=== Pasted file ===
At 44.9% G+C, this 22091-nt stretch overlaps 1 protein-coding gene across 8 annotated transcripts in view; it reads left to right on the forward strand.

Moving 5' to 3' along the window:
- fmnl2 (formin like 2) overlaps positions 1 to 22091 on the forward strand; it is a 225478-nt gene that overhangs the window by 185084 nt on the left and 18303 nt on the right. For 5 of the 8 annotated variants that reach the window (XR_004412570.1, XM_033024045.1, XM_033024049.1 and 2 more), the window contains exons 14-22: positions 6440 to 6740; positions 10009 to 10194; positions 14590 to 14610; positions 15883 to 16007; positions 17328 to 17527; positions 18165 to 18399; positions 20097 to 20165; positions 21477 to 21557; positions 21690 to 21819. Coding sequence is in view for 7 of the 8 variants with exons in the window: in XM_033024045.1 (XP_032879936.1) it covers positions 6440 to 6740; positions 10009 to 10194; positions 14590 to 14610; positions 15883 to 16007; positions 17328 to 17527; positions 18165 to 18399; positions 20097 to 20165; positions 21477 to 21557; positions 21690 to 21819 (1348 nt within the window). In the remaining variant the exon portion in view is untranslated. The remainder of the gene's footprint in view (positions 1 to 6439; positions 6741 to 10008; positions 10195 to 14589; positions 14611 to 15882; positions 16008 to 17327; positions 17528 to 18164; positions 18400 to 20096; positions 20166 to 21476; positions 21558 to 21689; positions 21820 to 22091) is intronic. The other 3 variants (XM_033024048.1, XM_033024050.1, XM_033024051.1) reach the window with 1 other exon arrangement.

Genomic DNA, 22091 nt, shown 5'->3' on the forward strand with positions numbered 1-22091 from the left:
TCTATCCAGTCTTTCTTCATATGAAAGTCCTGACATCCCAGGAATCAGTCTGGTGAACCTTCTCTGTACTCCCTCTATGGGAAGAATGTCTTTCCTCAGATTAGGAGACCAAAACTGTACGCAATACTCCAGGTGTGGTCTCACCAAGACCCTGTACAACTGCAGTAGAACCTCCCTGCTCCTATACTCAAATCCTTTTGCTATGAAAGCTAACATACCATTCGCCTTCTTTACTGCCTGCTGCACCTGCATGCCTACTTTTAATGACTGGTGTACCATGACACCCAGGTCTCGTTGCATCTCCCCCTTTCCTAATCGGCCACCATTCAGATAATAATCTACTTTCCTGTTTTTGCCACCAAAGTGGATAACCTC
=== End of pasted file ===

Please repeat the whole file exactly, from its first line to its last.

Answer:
At 44.9% G+C, this 22091-nt stretch overlaps 1 protein-coding gene across 8 annotated transcripts in view; it reads left to right on the forward strand.

Moving 5' to 3' along the window:
- fmnl2 (formin like 2) overlaps positions 1 to 22091 on the forward strand; it is a 225478-nt gene that overhangs the window by 185084 nt on the left and 18303 nt on the right. For 5 of the 8 annotated variants that reach the window (XR_004412570.1, XM_033024045.1, XM_033024049.1 and 2 more), the window contains exons 14-22: positions 6440 to 6740; positions 10009 to 10194; positions 14590 to 14610; positions 15883 to 16007; positions 17328 to 17527; positions 18165 to 18399; positions 20097 to 20165; positions 21477 to 21557; positions 21690 to 21819. Coding sequence is in view for 7 of the 8 variants with exons in the window: in XM_033024045.1 (XP_032879936.1) it covers positions 6440 to 6740; positions 10009 to 10194; positions 14590 to 14610; positions 15883 to 16007; positions 17328 to 17527; positions 18165 to 18399; positions 20097 to 20165; positions 21477 to 21557; positions 21690 to 21819 (1348 nt within the window). In the remaining variant the exon portion in view is untranslated. The remainder of the gene's footprint in view (positions 1 to 6439; positions 6741 to 10008; positions 10195 to 14589; positions 14611 to 15882; positions 16008 to 17327; positions 17528 to 18164; positions 18400 to 20096; positions 20166 to 21476; positions 21558 to 21689; positions 21820 to 22091) is intronic. The other 3 variants (XM_033024048.1, XM_033024050.1, XM_033024051.1) reach the window with 1 other exon arrangement.

Genomic DNA, 22091 nt, shown 5'->3' on the forward strand with positions numbered 1-22091 from the left:
TCTATCCAGTCTTTCTTCATATGAAAGTCCTGACATCCCAGGAATCAGTCTGGTGAACCTTCTCTGTACTCCCTCTATGGGAAGAATGTCTTTCCTCAGATTAGGAGACCAAAACTGTACGCAATACTCCAGGTGTGGTCTCACCAAGACCCTGTACAACTGCAGTAGAACCTCCCTGCTCCTATACTCAAATCCTTTTGCTATGAAAGCTAACATACCATTCGCCTTCTTTACTGCCTGCTGCACCTGCATGCCTACTTTTAATGACTGGTGTACCATGACACCCAGGTCTCGTTGCATCTCCCCCTTTCCTAATCGGCCACCATTCAGATAATAATCTACTTTCCTGTTTTTGCCACCAAAGTGGATAACCTC